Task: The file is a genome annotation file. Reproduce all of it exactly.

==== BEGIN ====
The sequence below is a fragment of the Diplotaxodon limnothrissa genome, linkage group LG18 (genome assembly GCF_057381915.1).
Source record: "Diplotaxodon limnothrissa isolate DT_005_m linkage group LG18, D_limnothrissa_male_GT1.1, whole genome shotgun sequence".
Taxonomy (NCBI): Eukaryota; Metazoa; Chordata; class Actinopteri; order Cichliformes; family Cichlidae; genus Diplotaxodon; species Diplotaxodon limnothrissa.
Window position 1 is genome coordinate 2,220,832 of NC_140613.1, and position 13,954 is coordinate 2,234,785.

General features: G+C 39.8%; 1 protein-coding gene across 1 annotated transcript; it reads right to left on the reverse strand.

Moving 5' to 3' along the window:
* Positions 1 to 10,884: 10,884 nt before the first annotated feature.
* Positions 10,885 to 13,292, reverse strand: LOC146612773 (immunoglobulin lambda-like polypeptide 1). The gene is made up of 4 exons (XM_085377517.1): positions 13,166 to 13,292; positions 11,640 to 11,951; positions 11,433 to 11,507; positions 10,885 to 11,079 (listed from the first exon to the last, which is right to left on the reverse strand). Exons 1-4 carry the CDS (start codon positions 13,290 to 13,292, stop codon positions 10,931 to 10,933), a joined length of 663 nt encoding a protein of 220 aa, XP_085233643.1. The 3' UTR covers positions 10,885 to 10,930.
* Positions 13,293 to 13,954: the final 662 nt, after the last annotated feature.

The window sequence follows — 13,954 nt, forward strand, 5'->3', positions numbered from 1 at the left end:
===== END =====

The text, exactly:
The sequence below is a fragment of the Diplotaxodon limnothrissa genome, linkage group LG18 (genome assembly GCF_057381915.1).
Source record: "Diplotaxodon limnothrissa isolate DT_005_m linkage group LG18, D_limnothrissa_male_GT1.1, whole genome shotgun sequence".
Taxonomy (NCBI): Eukaryota; Metazoa; Chordata; class Actinopteri; order Cichliformes; family Cichlidae; genus Diplotaxodon; species Diplotaxodon limnothrissa.
Window position 1 is genome coordinate 2,220,832 of NC_140613.1, and position 13,954 is coordinate 2,234,785.

General features: G+C 39.8%; 1 protein-coding gene across 1 annotated transcript; it reads right to left on the reverse strand.

Moving 5' to 3' along the window:
* Positions 1 to 10,884: 10,884 nt before the first annotated feature.
* Positions 10,885 to 13,292, reverse strand: LOC146612773 (immunoglobulin lambda-like polypeptide 1). The gene is made up of 4 exons (XM_085377517.1): positions 13,166 to 13,292; positions 11,640 to 11,951; positions 11,433 to 11,507; positions 10,885 to 11,079 (listed from the first exon to the last, which is right to left on the reverse strand). Exons 1-4 carry the CDS (start codon positions 13,290 to 13,292, stop codon positions 10,931 to 10,933), a joined length of 663 nt encoding a protein of 220 aa, XP_085233643.1. The 3' UTR covers positions 10,885 to 10,930.
* Positions 13,293 to 13,954: the final 662 nt, after the last annotated feature.

The window sequence follows — 13,954 nt, forward strand, 5'->3', positions numbered from 1 at the left end: